Even before they got “smart”, exercise bikes had a lot going for them: space-efficient, great for cardio and muscle strengthening and with low impact on joints. However, with not much more to keep you going than an LED bar chart flashing numbers that could never really be trusted, there was little get-out-the-saddle motivation to push for a personal best. The new generation of smart bikes is a game-changer. Constantly monitoring pedal power and resistance, these high-tech machines can be paired with apps such as Zwift (zwift.com) or Sufferfest (thesufferfest.com) – interactive, multiplayer online cycling games (complete with customisable avatars) that allow riders to train and compete with hundreds of thousands of others in the virtual cycling world. With them, you can traverse mountains with a group of friends, join worldwide races, enjoy training programmes 24/7 or simply go for a solo cruise along a seaside harbour. The experience is the next best thing to riding on the open road. Here are four of the best for the home.
Wattbike transformed the indoor cycling game when it launched 12 years ago. It was the first to offer accurate and consistent data monitoring and a real-ride feel. The Atom, released in 2017, was the brand’s first home-specific model. Hence, reliability-wise, it’s a good choice as the design draws on a wealth of knowledge and manufacturing experience. In terms of usability, simply pair with your tablet or phone (that can be mounted conveniently on the handlebar stand), and you’ve got the choice of the Wattbike Hub – its own multi-programme training app – or popular apps such as Zwift. The purist will note the gear change isn’t the speediest, but the bike has a smooth ride feel and is easily adjustable to suit all body types. It’s one of the noisier models in this line-up, but can be used comfortably inside the home. That said, it’s by far the most affordable in the selection, plus riders have been hammering it for two years, so it’s the tried-and-tested option. £1,599, wattbike.com
Wahoo Kickr Bike
This new release is packed with cool features – the most notable of which is that it can tilt forwards and backwards by up to 20 degrees, replicating the climb and descent of a hill. It’s a slick piece of design – the pedal action is very smooth, with gear changes and brakes that closely simulate those of a real road bike, while the addition of physical gear shifters is also a great touch. The only gripe is that there’s nowhere to mount a phone or tablet. Otherwise, it’s easily adjusted for multiple household users – taking just 30 seconds without tools – and one of the quieter models available. The price tag is hefty, but cycling enthusiasts and purists will no doubt be able to justify the cost. £3,000, uk.wahoofitness.com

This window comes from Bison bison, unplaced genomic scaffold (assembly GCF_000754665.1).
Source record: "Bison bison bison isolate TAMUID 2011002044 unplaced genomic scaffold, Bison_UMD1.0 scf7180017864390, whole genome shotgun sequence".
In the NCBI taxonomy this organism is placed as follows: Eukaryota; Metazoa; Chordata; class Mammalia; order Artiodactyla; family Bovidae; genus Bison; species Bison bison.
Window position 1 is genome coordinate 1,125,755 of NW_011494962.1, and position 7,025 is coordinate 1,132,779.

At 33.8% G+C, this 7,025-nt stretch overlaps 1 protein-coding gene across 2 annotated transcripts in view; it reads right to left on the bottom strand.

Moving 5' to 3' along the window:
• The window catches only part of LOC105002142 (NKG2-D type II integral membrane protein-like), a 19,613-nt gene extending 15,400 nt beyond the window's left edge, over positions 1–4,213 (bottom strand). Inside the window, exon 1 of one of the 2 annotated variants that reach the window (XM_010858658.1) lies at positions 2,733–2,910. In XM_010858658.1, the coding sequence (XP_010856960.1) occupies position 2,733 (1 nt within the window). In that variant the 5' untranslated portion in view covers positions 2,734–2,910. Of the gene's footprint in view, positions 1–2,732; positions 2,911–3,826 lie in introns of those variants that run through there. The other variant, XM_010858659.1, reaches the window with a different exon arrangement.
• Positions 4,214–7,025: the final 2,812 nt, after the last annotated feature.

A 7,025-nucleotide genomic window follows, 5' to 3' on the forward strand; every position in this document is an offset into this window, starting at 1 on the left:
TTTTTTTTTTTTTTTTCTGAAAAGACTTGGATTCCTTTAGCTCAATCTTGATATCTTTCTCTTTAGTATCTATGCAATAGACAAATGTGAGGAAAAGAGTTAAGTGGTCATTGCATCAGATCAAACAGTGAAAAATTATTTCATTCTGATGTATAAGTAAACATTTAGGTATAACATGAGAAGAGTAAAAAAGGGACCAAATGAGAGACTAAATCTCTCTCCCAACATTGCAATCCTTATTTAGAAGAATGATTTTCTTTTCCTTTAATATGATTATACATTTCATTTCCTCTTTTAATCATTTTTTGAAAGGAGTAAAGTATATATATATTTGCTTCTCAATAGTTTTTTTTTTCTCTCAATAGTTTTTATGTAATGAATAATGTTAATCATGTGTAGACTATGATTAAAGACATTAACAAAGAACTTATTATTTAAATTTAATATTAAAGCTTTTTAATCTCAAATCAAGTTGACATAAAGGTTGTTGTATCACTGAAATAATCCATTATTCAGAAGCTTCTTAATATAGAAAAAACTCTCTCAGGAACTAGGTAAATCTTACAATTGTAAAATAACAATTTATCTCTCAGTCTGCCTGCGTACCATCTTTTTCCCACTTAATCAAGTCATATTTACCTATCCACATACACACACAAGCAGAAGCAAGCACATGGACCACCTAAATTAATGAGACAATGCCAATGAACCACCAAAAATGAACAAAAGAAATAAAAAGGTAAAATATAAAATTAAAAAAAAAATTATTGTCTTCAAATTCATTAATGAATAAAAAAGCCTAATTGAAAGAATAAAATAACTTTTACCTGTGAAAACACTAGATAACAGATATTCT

Tacx Neo Bike Smart
The recently launched, updated Neo is fitted with the latest hardware. Combine this with a great dash and interface elements and it is a fantastic option neatly priced between the Atom and the Wahoo Kickr. It has a large built-in 4.5-in display (albeit in a simple LED style) offering essential data such as gear level, power and heart rate. Handily it has two USB charge points and a neat storage area, twin adjustable fans (although these are not super-powerful) and a mount for a tablet above the display. Another neat feature is “Road Feel”, which replicates the sensation, for example, of riding over cobbles, as you cycle in your virtual world app. The Neo is also very quiet, making it ideal for tucking in the corner of the sitting room. £2,300, tacx.com
Stages Smart Bike
This brand-new bike is hot off the production line, and first impressions are that it is a very solidly built and stable bike with great function. It is super-quiet and the ride feel is very smooth. Buttons built into the handlebars control gear shifting and the dashboard offers a lot of flexibility: it has an adjustable tablet holder, plus there’s a separate smartphone dock complete with two USB charge points so you can keep riding all day long. £2,700, saddleback.co.uk